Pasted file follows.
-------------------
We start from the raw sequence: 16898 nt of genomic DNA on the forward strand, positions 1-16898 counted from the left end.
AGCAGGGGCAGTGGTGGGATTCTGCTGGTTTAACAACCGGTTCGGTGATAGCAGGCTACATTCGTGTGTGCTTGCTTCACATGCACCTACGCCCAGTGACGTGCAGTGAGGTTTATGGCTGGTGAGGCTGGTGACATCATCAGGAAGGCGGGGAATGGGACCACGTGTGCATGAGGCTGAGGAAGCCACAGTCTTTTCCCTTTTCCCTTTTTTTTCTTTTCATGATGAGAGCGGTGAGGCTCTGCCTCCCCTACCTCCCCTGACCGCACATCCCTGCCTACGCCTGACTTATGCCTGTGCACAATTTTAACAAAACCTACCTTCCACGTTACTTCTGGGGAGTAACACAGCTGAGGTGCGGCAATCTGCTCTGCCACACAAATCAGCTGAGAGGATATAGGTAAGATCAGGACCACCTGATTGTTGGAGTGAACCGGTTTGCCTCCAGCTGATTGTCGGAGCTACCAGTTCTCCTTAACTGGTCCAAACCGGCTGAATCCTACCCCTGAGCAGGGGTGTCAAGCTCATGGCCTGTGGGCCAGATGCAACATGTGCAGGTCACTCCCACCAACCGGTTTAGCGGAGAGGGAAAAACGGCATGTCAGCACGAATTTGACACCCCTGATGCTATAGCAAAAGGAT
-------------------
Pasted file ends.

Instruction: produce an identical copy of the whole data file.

We start from the raw sequence: 16898 nt of genomic DNA on the forward strand, positions 1-16898 counted from the left end.
AGCAGGGGCAGTGGTGGGATTCTGCTGGTTTAACAACCGGTTCGGTGATAGCAGGCTACATTCGTGTGTGCTTGCTTCACATGCACCTACGCCCAGTGACGTGCAGTGAGGTTTATGGCTGGTGAGGCTGGTGACATCATCAGGAAGGCGGGGAATGGGACCACGTGTGCATGAGGCTGAGGAAGCCACAGTCTTTTCCCTTTTCCCTTTTTTTTCTTTTCATGATGAGAGCGGTGAGGCTCTGCCTCCCCTACCTCCCCTGACCGCACATCCCTGCCTACGCCTGACTTATGCCTGTGCACAATTTTAACAAAACCTACCTTCCACGTTACTTCTGGGGAGTAACACAGCTGAGGTGCGGCAATCTGCTCTGCCACACAAATCAGCTGAGAGGATATAGGTAAGATCAGGACCACCTGATTGTTGGAGTGAACCGGTTTGCCTCCAGCTGATTGTCGGAGCTACCAGTTCTCCTTAACTGGTCCAAACCGGCTGAATCCTACCCCTGAGCAGGGGTGTCAAGCTCATGGCCTGTGGGCCAGATGCAACATGTGCAGGTCACTCCCACCAACCGGTTTAGCGGAGAGGGAAAAACGGCATGTCAGCACGAATTTGACACCCCTGATGCTATAGCAAAAGGAT